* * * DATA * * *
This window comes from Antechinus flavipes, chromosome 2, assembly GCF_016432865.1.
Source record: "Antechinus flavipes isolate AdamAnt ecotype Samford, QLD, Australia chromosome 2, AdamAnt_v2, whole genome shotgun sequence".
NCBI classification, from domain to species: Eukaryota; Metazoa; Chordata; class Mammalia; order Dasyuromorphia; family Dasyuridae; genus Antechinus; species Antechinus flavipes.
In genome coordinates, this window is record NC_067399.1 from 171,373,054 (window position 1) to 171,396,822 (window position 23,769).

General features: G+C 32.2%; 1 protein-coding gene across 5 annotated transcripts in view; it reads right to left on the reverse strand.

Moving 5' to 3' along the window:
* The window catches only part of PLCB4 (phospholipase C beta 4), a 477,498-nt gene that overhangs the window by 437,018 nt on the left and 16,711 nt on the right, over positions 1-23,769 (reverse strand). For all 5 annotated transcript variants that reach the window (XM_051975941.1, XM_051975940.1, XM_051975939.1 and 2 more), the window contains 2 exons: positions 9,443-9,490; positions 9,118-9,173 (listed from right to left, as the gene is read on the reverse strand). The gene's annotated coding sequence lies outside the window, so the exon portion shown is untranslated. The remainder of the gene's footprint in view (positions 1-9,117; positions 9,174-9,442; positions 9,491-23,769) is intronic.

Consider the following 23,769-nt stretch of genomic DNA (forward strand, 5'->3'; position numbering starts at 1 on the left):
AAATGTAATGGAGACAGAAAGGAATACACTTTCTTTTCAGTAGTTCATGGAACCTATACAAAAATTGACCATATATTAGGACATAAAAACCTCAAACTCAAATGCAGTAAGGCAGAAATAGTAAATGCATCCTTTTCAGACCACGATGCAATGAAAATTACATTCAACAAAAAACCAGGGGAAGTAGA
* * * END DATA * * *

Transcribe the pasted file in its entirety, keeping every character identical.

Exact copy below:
This window comes from Antechinus flavipes, chromosome 2, assembly GCF_016432865.1.
Source record: "Antechinus flavipes isolate AdamAnt ecotype Samford, QLD, Australia chromosome 2, AdamAnt_v2, whole genome shotgun sequence".
NCBI classification, from domain to species: Eukaryota; Metazoa; Chordata; class Mammalia; order Dasyuromorphia; family Dasyuridae; genus Antechinus; species Antechinus flavipes.
In genome coordinates, this window is record NC_067399.1 from 171,373,054 (window position 1) to 171,396,822 (window position 23,769).

General features: G+C 32.2%; 1 protein-coding gene across 5 annotated transcripts in view; it reads right to left on the reverse strand.

Moving 5' to 3' along the window:
* The window catches only part of PLCB4 (phospholipase C beta 4), a 477,498-nt gene that overhangs the window by 437,018 nt on the left and 16,711 nt on the right, over positions 1-23,769 (reverse strand). For all 5 annotated transcript variants that reach the window (XM_051975941.1, XM_051975940.1, XM_051975939.1 and 2 more), the window contains 2 exons: positions 9,443-9,490; positions 9,118-9,173 (listed from right to left, as the gene is read on the reverse strand). The gene's annotated coding sequence lies outside the window, so the exon portion shown is untranslated. The remainder of the gene's footprint in view (positions 1-9,117; positions 9,174-9,442; positions 9,491-23,769) is intronic.

Consider the following 23,769-nt stretch of genomic DNA (forward strand, 5'->3'; position numbering starts at 1 on the left):
AAATGTAATGGAGACAGAAAGGAATACACTTTCTTTTCAGTAGTTCATGGAACCTATACAAAAATTGACCATATATTAGGACATAAAAACCTCAAACTCAAATGCAGTAAGGCAGAAATAGTAAATGCATCCTTTTCAGACCACGATGCAATGAAAATTACATTCAACAAAAAACCAGGGGAAGTAGA